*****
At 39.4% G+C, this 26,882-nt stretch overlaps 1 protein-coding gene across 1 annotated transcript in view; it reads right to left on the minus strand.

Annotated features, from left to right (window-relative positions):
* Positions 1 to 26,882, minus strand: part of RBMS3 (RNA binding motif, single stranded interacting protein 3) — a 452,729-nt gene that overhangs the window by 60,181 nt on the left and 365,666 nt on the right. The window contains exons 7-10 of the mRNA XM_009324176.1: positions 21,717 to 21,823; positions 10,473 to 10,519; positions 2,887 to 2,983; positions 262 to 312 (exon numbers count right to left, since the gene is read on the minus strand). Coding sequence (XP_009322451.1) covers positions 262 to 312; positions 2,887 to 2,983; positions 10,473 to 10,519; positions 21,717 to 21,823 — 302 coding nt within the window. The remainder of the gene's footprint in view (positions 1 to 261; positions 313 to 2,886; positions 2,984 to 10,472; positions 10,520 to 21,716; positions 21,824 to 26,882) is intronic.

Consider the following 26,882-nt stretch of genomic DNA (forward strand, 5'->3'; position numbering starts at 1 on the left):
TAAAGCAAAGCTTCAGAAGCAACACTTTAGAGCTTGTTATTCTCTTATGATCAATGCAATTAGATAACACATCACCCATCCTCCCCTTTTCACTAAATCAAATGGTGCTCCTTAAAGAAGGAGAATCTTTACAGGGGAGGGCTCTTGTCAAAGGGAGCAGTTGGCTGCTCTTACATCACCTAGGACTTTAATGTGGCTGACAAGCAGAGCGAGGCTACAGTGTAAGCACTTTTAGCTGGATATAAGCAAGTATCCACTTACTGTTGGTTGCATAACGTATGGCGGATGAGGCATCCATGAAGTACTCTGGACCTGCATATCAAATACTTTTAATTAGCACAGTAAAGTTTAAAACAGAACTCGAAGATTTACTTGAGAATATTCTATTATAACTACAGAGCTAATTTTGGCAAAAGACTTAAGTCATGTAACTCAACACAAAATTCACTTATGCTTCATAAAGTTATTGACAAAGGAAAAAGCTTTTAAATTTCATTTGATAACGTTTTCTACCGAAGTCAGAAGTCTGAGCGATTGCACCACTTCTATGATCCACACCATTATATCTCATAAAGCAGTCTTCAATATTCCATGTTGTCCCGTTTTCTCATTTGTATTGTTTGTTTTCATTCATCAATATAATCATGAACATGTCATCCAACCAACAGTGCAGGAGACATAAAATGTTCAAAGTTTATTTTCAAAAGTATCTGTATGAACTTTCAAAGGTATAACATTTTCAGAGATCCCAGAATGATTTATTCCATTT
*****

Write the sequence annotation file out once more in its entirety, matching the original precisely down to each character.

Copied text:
At 39.4% G+C, this 26,882-nt stretch overlaps 1 protein-coding gene across 1 annotated transcript in view; it reads right to left on the minus strand.

Annotated features, from left to right (window-relative positions):
* Positions 1 to 26,882, minus strand: part of RBMS3 (RNA binding motif, single stranded interacting protein 3) — a 452,729-nt gene that overhangs the window by 60,181 nt on the left and 365,666 nt on the right. The window contains exons 7-10 of the mRNA XM_009324176.1: positions 21,717 to 21,823; positions 10,473 to 10,519; positions 2,887 to 2,983; positions 262 to 312 (exon numbers count right to left, since the gene is read on the minus strand). Coding sequence (XP_009322451.1) covers positions 262 to 312; positions 2,887 to 2,983; positions 10,473 to 10,519; positions 21,717 to 21,823 — 302 coding nt within the window. The remainder of the gene's footprint in view (positions 1 to 261; positions 313 to 2,886; positions 2,984 to 10,472; positions 10,520 to 21,716; positions 21,824 to 26,882) is intronic.

Consider the following 26,882-nt stretch of genomic DNA (forward strand, 5'->3'; position numbering starts at 1 on the left):
TAAAGCAAAGCTTCAGAAGCAACACTTTAGAGCTTGTTATTCTCTTATGATCAATGCAATTAGATAACACATCACCCATCCTCCCCTTTTCACTAAATCAAATGGTGCTCCTTAAAGAAGGAGAATCTTTACAGGGGAGGGCTCTTGTCAAAGGGAGCAGTTGGCTGCTCTTACATCACCTAGGACTTTAATGTGGCTGACAAGCAGAGCGAGGCTACAGTGTAAGCACTTTTAGCTGGATATAAGCAAGTATCCACTTACTGTTGGTTGCATAACGTATGGCGGATGAGGCATCCATGAAGTACTCTGGACCTGCATATCAAATACTTTTAATTAGCACAGTAAAGTTTAAAACAGAACTCGAAGATTTACTTGAGAATATTCTATTATAACTACAGAGCTAATTTTGGCAAAAGACTTAAGTCATGTAACTCAACACAAAATTCACTTATGCTTCATAAAGTTATTGACAAAGGAAAAAGCTTTTAAATTTCATTTGATAACGTTTTCTACCGAAGTCAGAAGTCTGAGCGATTGCACCACTTCTATGATCCACACCATTATATCTCATAAAGCAGTCTTCAATATTCCATGTTGTCCCGTTTTCTCATTTGTATTGTTTGTTTTCATTCATCAATATAATCATGAACATGTCATCCAACCAACAGTGCAGGAGACATAAAATGTTCAAAGTTTATTTTCAAAAGTATCTGTATGAACTTTCAAAGGTATAACATTTTCAGAGATCCCAGAATGATTTATTCCATTT